Marcela Herrera wiped sweat from her nose as the screeching sound of a saw cutting lumber mixed with mariachi music blaring from a house across the street. Clipboard in hand, Herrera jotted down addresses in this Pacoima neighborhood where lumber, steel, ironworks and heavy equipment rental shops operate near homes.
A few blocks away she noted a child care center, where youngsters played outside in air that reeked of a chemical.
"There are a lot of hazardous waste sites around my house," Herrera said in Spanish through an interpreter. "I wanted to do something to help out."
Frustrated because she must keep her asthma- and bronchitis-suffering daughters indoors to protect their health, Herrera recently joined a cadre of northeastern San Fernando Valley residents to catalog the location of industrial businesses and their proximity to gathering places for young and elderly residents, who could be most affected by contaminated air and water.
The effort, known as "ground truthing," is part of an ambitious project devised by environmental justice researchers and a local nonprofit group to compile an accurate picture of where toxic and hazardous sites are located in Southern California and how they affect the health of nearby communities.
"The idea is to try to find the truth on the ground, and we thought, 'Who better than the residents?' " said Michele Prichard, director of change initiatives at the Liberty Hill Foundation. The organization paid residents this summer, in communities including Pacoima, Van Nuys, South L.A., the Figueroa corridor downtown, Boyle Heights, Maywood, Commerce and Wilmington, to walk select neighborhoods and write down what they saw.
Updated information is necessary because state and federal environmental databases that track industrial uses by location or type of pollution they emit are incomplete, said James Sadd, a professor of environmental science at Occidental College.
Without data that show the full picture, lawmakers have a hard time drafting laws to protect neighborhoods and can't accurately target cleanup efforts, residents and researchers said.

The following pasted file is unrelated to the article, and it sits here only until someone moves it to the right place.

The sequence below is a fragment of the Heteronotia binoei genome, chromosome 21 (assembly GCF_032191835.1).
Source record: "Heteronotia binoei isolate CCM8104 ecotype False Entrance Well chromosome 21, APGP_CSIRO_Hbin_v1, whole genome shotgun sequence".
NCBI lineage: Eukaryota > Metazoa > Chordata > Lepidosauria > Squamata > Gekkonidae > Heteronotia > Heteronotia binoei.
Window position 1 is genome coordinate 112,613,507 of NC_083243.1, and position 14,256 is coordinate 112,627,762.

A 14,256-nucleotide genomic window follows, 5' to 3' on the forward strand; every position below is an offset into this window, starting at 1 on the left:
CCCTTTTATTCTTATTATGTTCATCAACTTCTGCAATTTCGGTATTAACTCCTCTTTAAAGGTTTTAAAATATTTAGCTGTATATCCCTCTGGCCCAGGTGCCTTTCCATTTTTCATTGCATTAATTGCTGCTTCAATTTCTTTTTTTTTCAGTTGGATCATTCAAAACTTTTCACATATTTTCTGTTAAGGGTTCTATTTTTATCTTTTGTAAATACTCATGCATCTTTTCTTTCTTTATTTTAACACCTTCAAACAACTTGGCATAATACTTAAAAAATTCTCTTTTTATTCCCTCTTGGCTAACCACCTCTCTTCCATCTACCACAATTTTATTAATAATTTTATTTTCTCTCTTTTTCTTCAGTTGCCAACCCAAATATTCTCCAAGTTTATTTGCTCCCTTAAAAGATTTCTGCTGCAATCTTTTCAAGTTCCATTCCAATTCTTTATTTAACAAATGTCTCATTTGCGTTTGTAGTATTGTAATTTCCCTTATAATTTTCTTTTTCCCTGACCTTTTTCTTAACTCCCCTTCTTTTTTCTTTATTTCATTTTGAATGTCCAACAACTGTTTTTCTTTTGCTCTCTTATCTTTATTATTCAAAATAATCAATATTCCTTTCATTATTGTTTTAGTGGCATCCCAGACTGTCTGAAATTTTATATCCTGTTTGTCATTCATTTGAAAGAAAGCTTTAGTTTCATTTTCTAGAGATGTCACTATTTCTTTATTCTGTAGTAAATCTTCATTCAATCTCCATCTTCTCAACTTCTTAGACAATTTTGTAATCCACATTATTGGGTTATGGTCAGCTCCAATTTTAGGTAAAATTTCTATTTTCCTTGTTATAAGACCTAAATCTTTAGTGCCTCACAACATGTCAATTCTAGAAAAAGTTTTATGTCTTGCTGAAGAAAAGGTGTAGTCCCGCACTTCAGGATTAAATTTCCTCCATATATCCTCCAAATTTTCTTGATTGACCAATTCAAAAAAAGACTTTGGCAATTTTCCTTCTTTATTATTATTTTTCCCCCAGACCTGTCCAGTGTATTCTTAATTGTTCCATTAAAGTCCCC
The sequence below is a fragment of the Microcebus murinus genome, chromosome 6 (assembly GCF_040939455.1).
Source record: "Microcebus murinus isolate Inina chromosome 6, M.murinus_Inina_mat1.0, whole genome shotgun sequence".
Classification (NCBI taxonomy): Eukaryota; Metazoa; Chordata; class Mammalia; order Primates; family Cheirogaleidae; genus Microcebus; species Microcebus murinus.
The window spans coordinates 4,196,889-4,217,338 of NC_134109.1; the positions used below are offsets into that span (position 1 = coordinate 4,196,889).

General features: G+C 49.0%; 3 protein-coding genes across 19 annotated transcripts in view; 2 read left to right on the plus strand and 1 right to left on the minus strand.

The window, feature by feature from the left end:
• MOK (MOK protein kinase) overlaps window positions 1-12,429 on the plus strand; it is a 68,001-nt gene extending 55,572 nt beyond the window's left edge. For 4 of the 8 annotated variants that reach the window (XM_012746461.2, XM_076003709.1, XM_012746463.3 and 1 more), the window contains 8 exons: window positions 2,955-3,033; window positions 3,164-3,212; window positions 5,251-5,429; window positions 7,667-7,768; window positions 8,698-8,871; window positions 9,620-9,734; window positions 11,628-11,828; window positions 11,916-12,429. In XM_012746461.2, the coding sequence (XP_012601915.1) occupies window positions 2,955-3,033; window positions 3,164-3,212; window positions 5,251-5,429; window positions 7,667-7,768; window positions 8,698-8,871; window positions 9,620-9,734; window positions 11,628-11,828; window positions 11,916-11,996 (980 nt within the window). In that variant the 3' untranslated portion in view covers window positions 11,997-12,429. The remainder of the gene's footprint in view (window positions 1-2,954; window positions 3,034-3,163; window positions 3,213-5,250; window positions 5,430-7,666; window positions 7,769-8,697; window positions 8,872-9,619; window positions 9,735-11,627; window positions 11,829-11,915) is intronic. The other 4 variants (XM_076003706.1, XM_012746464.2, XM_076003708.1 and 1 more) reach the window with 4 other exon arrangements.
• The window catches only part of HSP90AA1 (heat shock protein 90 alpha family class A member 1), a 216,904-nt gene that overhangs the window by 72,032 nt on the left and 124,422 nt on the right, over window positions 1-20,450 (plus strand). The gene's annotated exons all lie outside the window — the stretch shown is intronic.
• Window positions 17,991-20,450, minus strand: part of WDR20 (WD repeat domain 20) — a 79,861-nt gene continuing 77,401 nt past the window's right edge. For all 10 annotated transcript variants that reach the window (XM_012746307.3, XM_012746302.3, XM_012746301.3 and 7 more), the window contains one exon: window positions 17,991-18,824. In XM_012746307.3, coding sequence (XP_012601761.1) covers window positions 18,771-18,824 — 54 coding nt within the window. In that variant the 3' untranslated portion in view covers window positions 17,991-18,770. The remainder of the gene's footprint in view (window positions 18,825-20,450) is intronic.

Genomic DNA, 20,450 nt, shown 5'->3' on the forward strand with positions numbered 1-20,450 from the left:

"It is a challenge to look at cumulative risk," said Alvaro Alvarado, an air pollution specialist with the California Air Resources Board, which funded similar research by Sadd and others in Oakland.
State officials said they will use the Oakland data -- which showed significantly more hazards near places where children or the elderly congregate than were recorded in state databases -- to determine whether they should rework their database, Alvarado said.
In Los Angeles, preliminary results from the surveys show that state databases also significantly understate the number of automotive businesses in Wilmington and Boyle Heights.
Sadd, working with Manuel Pastor, a professor of geography at USC, and Rachel Morello-Frosch, a professor of community health at UC Berkeley, uses a computerized system that combines census and socioeconomic data with state and federal information that documents where industrial sites are located. The system generates color-coded maps showing that pollution hot spots are typically concentrated in minority neighborhoods throughout the Southland.
State regulators said they are also interested in comparing the Southern California research to their databases. Los Angeles officials hope to use the results to identify hot spots where industrial sites abut homes. The data can be used to help community planners work out neighborhood zoning issues, such as what type of businesses can open or whether housing should be allowed on a particular street.
"Some communities suffer more pollution because city officials have historically relied on poorly written community plans that allowed incompatible use," such as an industrial shop that uses toxic substances operating near homes, said Regina Freer, a Los Angeles planning commissioner.
"There are some places where there are some horrible incompatible uses that won't be rectified, even with new community plans," said Freer, adding that the planning department hopes to use the data in policy decisions.
Residents say the Los Angeles effort comes at a crucial time for many communities, as large lots adjacent to industrial centers are awaiting redevelopment.
On a recent walk in Boyle Heights, a block bounded by South Evergreen Avenue on the west, 11th Street on the south, Dacotah Street on the east and Olympic Boulevard to the north, members of Union de Vecinos, a local grass-roots tenant advocacy group, wrote down what they saw:
An alley used by diesel-powered freight trucks hauling goods to and from Vernon.
A warehouse where a husband and wife pieced together cloth for nearby garment factories.
A storefront where workers in knee-high rubber boots wheeled a container of raw poultry onto a truck.
An auto parts center that's 300 feet from the neighborhood's only public park.